Commentary: Do you really want Alexa or Google Assistant to hear you whispering two rooms away?
An Amazon Echo is across the room, and I'm playing a recording of the wake word "Alexa" over and over again at various decibel levels. It's a relatively simple test -- one that I've performed in some shape many times over the years -- and I'm consistently impressed. Smart speakers like Amazon's growing roster of Echos and Google's Home and Nest devices, it turns out, are really good at listening to you. Like really good.
In testing the newest Echo Dot, for instance, I could stand 30 feet away and speak at a low level, and Alexa would still respond. But could a better design make a smart speaker worse for the customer?
There's not a simple answer to that question, but it's a question we need to be asking nonetheless -- and not just about smart speakers.
Read more: Amazon Echo, Google Nest and all the best smart home gifts of 2019
Advancing technology gives rise to all sorts of ethical concerns, but smart home tech is uniquely positioned. It lives in our most intimate spaces, where we eat, where we talk with family, where we dress, where we sleep. Sure, your Nest Mini's mic and your Echo Show's camera can be disabled, but the tools of surveillance are still there.
We're already wading into muddy waters, ethically speaking, what with Amazon and Google recording queries (including conversations when Alexa mistakenly "heard" a wake word). It's not just smart speakers, either. Smart cams have begun incorporating facial recognition technology, and Ring video doorbells in particular are being used by police forces to create surveillance networks in neighborhoods.
The cameras and microphones we willingly bring into our homes are creating the conditions for a privacy-denuded society. But for many, the services rendered are worth the risk incurred. If you don't plan on robbing houses in your neighborhood, after all, why object to police monitoring your (or your neighbor's) Ring camera feed?
A few years ago, I interviewed cybersecurity experts at a number of top universities, including Harvard and Johns Hopkins. As I talked with them, trying to get a basic handle on the security concerns in a burgeoning smart home market, they seemed increasingly agitated. Finally, one researcher interrupted me, saying my questions were the wrong ones to ask.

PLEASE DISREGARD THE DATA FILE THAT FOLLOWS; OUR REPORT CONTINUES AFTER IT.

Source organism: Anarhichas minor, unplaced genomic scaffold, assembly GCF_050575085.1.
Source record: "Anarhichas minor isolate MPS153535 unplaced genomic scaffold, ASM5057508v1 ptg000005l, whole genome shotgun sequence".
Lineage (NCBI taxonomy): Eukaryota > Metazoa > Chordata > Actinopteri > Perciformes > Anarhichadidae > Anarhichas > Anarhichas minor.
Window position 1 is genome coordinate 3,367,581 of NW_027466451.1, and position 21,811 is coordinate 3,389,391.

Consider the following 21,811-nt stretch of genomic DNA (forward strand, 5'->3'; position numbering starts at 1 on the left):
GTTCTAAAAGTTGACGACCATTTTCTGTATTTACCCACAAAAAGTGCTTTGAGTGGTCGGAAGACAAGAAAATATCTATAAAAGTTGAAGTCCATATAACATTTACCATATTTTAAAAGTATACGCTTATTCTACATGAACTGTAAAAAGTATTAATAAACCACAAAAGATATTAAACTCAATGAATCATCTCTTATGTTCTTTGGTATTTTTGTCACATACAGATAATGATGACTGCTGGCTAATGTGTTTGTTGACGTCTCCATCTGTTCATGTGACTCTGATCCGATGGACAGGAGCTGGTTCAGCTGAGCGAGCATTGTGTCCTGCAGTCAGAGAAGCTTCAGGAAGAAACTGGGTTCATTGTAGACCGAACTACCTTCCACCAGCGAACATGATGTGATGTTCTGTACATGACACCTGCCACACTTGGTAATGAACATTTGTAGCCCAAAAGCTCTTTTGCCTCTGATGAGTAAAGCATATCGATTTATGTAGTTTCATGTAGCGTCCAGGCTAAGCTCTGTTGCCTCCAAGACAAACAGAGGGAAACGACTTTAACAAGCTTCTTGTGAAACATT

The risk with smart home devices, he said, wasn't that burglars might hack your smart lock to break into your house. The risk was that hackers could exploit tens of thousands of poorly secured smart home devices across the country for all sorts of purposes -- purposes that potentially wouldn't affect their owners on an individualized level. In other words, that camera, printer or smart fridge probably won't directly jeopardize your personal safety, but it might well degrade the security of banks, web services or other large institutions the world over.
Only a few months after conducting those interviews, the Mirai botnet attack of 2016 happened, using over 300,000 devices to crash Twitter, Netflix, Reddit, Pinterest and several other sites in a DDoS (or distributed denial of service) attack. The tools of the attack: thousands of printers, off-brand smart cams and other smart home gadgets.
The device insecurity that enables DDoS attacks is different from large-scale privacy degradation, but the consumer mindset fueling it is the same: We as a society are more concerned with the lifestyle benefits of a $50 off-brand smart cam than the threat such a device poses to economic and political stability. We are happy to provide governments and corporations unfettered access to our private lives via microphones and cameras, not to mention Google Maps tracking our locations or Starbucks analyzing our purchasing behaviors, because we feel only the convenience of those products and services. Meanwhile, the privacy that undergirds democratic freedom -- of political dissent, reputation management and exploration of ideas (popular or not), to name only a few -- slowly deteriorates.
Before I'm dismissed as radical or unrealistic, I should admit that I own an Echo Dot and I use Google Maps almost daily. But I have taken the practical steps of using Duckduckgo instead of Google, deleting many of my "rewards" apps and keeping my Echo on mute anytime I'm not using it. Seeing as policy-makers range from somewhat competent to shamefully inept when it comes to understanding platforms like Facebook and Instagram, maintaining privacy norms in American society might come down to our individual willingness to inconvenience ourselves.
As I stand across from a smart speaker, playing a low-volume recording of its wake word, I have to ask myself as a reviewer whether a better microphone makes a better smart home device. Do we really want Google Assistant to be able to hear us whispering two rooms away? Do we want Alexa to know when we're in better or worse moods? Do we want the Facebook Portal to be able to follow our faces around a room?
Sure, smart speakers have yet to be used, to our knowledge, to surveil criminal suspects or anyone else. But as companies gather more data than they claim and police and government officials conduct meetings about surveilling citizens in private settings, the phrase "the privacy of our own homes" seems to mean less and less. Try as they might, developers can't disentangle their creations from the ways those devices are used. Smart home tech is as ethically neutral as a loaded gun. Sure, a gun won't shoot anyone on its own. But so many hands are fumbling to disengage this gun's safety, it won't be too long until one finds itself pulling the trigger.
Originally published Oct. 31, 2019.